Top, seeking lodging for a man on the street; above, Michael sets out with food and his backpack.Up the street, he turns into Grand Circus Park. A dozen men are sitting around the drained fountain, hip-hop vocals blaring in the background. Faces registering anger, boredom or hopelessness, they come to life when Michael walks into view. “When we get to a certain part of a park, they come from other parts,” he says. “It’s like they have antennae.”
A short queue forms quickly. “Got any socks?” a young man asks. Michael pulls out half the contents of his backpack before announcing, “There are no socks.”
“I’m allergic to peanut butter,” says another when he’s offered a sandwich. “What about chocolate?” Michael says, offering a cookie. These guys may be hungry, but they don’t seem destitute. Scanning the park, Michael points to a bench across the way. “That man is homeless. He’s wearing a coat that folds out into a sleeping bag.”
A middle-aged man named Aaron comes forward, face contorted in pain, and says he needs to pray. A dam of despair breaks loose as Michael petitions God, with Aaron sobbing, clinging, sinking to his knees. For the next few minutes there are no answers, only questions, but it’s obvious that this desperately sad soul has found comfort and catharsis. He wipes his eyes, gets to his feet and stumbles away.
“There are a lot of them like that,” according to Michael. “It’s hard to say, ‘My time’s up. Gotta go.’ You just can’t do that.”
A bearded man with a finger wrapped in bandages wanders by looking so dazed that Michael is concerned. “You got a place to stay tonight?” he calls. “On the road,” the man says in heavily accented English. An immigrant from Nepal, he is alone in America.
Thanks and a handshake at Grand Circus Park“What do you believe in your God?” he suddenly asks Michael. “God loves you and me” is the friar’s response. “Some say Allah, some say God the Father; it’s all one God.”
For the next half-hour while the man sits quietly on a curb, staring blankly with his upturned hands on his knees, Michael is on his cell phone, trying to find lodging. Coming up empty, he scribbles a list of names, places and phone numbers.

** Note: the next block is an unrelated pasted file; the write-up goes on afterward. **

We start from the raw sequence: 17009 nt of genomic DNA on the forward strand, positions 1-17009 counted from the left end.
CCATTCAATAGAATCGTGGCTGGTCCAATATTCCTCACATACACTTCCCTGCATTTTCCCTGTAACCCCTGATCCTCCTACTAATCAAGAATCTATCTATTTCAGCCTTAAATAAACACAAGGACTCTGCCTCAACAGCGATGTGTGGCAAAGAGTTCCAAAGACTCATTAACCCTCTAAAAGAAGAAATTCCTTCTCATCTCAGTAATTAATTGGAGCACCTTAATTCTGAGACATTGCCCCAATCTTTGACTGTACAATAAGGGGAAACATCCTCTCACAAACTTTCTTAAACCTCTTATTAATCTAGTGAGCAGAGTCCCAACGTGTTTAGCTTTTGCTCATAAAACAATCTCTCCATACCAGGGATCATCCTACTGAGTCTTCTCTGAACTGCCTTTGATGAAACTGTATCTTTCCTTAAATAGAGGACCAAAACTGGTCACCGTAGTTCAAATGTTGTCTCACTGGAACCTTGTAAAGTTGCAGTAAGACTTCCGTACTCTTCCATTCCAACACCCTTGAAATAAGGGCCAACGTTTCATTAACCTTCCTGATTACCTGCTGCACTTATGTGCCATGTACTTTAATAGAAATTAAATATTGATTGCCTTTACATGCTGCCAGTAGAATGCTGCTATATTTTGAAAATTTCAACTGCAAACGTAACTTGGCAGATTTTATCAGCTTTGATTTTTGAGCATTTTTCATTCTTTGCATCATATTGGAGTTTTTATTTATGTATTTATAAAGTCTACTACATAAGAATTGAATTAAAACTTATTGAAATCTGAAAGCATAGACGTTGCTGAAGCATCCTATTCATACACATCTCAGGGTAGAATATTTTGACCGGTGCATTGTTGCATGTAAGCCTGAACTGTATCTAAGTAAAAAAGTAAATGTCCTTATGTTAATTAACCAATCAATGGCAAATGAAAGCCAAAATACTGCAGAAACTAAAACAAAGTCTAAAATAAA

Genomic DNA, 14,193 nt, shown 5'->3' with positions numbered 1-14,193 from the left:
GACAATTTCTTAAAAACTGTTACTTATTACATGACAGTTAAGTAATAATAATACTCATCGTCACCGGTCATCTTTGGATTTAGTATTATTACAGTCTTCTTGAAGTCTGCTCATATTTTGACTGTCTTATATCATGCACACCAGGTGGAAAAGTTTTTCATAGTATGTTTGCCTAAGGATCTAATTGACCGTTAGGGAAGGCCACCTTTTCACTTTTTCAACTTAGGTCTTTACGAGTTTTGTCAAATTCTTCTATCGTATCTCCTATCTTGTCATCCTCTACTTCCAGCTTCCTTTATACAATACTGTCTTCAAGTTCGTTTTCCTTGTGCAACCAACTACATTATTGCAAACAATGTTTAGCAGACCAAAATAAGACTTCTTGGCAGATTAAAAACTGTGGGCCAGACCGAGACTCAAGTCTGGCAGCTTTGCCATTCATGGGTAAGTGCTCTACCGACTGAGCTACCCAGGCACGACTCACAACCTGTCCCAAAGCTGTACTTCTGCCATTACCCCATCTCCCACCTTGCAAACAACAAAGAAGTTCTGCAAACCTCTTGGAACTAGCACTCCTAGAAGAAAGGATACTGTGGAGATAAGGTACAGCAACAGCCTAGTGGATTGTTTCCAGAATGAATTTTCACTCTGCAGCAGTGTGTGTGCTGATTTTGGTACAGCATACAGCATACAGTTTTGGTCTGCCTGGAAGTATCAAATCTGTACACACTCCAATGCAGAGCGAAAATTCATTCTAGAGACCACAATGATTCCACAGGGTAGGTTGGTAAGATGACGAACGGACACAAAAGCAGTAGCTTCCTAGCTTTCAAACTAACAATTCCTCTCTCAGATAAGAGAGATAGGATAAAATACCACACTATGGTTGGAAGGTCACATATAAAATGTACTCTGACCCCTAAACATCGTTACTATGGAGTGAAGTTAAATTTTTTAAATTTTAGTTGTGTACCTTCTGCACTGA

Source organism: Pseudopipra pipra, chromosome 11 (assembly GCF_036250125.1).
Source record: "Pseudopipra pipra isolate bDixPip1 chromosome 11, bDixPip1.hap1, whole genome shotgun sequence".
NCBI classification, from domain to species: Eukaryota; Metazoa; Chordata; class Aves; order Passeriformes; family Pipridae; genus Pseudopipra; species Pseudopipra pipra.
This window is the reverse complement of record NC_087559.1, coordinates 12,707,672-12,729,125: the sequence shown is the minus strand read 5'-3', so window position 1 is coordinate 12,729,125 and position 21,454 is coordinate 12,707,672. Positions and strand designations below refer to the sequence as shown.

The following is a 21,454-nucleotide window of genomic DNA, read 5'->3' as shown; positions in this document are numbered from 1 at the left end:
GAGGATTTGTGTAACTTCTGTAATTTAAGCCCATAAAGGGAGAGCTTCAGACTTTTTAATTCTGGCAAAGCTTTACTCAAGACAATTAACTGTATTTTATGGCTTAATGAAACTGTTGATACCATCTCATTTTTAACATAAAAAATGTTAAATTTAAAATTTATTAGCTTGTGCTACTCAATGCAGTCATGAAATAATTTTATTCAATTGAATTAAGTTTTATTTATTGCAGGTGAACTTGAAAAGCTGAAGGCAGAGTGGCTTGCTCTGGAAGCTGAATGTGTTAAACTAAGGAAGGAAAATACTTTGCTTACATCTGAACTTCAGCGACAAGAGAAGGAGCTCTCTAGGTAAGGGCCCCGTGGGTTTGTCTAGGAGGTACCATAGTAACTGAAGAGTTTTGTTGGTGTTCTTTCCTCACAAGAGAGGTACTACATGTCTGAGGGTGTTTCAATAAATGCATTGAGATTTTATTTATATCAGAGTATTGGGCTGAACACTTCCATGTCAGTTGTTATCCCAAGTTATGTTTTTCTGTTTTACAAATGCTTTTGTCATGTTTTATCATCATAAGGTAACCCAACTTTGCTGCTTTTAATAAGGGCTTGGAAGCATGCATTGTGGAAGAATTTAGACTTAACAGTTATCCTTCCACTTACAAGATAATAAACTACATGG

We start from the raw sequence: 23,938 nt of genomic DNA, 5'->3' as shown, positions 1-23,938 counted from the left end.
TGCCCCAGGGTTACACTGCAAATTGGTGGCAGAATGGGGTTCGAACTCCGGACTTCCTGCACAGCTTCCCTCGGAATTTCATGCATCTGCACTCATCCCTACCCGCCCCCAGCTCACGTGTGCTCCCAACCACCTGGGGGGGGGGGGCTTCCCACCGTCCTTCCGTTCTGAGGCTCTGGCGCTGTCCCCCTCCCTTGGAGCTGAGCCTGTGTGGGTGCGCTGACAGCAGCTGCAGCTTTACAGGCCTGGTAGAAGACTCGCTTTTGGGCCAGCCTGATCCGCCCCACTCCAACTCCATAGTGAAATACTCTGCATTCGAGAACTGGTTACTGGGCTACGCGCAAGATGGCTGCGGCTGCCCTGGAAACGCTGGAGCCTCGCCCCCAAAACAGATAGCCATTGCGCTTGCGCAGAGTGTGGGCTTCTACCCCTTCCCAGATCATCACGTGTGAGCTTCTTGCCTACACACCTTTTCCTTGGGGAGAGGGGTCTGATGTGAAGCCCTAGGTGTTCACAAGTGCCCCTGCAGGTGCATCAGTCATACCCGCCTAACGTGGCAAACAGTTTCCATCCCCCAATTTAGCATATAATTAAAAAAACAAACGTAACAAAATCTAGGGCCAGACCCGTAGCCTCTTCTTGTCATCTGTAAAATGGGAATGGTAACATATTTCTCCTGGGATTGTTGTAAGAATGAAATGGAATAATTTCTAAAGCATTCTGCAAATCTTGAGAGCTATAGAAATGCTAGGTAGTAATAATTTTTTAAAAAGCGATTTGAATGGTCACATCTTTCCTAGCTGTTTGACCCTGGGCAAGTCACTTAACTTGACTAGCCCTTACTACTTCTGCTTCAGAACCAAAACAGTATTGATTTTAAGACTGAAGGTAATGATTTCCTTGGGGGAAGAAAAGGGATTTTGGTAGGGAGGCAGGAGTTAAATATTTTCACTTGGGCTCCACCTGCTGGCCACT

“I wish there were more I could do for you,” he says, handing them over. “I will hold you in my heart and pray throughout the night. God will look out for you. Place it all in God’s hands.”
Armed with a bag of hand warmers, mittens, sandwiches, and directions to a shelter, the man sets off across the park. “I feel so unable to help in any way,” Michael says. “It aches to not know what happens to them. That’s the only part of this ministry I don’t like.”
Some days, there are rays of hope. “Periodically we meet somebody who is back, better, who has a house and has found work. One such person is Angelique, a young, timid woman who was ever gracious and appreciative” of the help she received. “She kind of disappeared for a while. Then one day we were out and someone called, ‘Hey guys! Hey, St. Aloysius!’ It was Angelique,” greeting them with a smile and a hug. “She got a home, lined up a job and got her life back on track. It was wonderful to see.”
With his load lightened, Michael heads for St. Aloysius and his other duties. He will be back here next week, praying for more happy endings.
(To learn more about St. Al’s Neighborhood Services and how to make a donation, visit stalsdetroit.com.)
BY TONI CASHNELLI
How does he do it?